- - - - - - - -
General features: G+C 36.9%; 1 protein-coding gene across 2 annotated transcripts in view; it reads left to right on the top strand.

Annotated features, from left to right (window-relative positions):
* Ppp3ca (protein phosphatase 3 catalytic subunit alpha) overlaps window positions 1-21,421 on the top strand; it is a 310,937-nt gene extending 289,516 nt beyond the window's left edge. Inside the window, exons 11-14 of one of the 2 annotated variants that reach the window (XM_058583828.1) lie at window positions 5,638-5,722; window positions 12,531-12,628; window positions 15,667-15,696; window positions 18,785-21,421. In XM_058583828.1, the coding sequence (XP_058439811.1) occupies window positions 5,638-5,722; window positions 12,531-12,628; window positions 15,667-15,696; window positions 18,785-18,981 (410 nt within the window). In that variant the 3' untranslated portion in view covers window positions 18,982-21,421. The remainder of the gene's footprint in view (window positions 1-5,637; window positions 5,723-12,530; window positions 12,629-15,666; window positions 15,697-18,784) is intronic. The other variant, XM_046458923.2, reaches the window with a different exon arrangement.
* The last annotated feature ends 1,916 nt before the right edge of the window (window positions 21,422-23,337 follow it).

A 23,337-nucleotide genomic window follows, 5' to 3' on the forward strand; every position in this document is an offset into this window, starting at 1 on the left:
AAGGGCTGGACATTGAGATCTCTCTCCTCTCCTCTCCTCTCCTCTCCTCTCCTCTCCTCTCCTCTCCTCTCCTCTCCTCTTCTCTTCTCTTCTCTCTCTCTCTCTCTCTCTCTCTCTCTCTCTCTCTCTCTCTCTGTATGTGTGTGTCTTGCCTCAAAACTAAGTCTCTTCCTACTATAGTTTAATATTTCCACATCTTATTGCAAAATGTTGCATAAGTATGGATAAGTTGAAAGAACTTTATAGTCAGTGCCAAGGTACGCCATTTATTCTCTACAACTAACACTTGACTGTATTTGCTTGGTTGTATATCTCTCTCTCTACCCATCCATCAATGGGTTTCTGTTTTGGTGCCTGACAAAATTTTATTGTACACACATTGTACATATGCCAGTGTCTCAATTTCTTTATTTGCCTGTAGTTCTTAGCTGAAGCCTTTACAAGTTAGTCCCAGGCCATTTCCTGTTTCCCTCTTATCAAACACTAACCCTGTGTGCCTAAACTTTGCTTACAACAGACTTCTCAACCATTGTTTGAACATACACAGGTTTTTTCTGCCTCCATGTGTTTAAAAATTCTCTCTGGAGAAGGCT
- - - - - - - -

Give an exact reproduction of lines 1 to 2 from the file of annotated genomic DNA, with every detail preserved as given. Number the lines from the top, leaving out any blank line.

General features: G+C 36.9%; 1 protein-coding gene across 2 annotated transcripts in view; it reads left to right on the top strand.

Annotated features, from left to right (window-relative positions):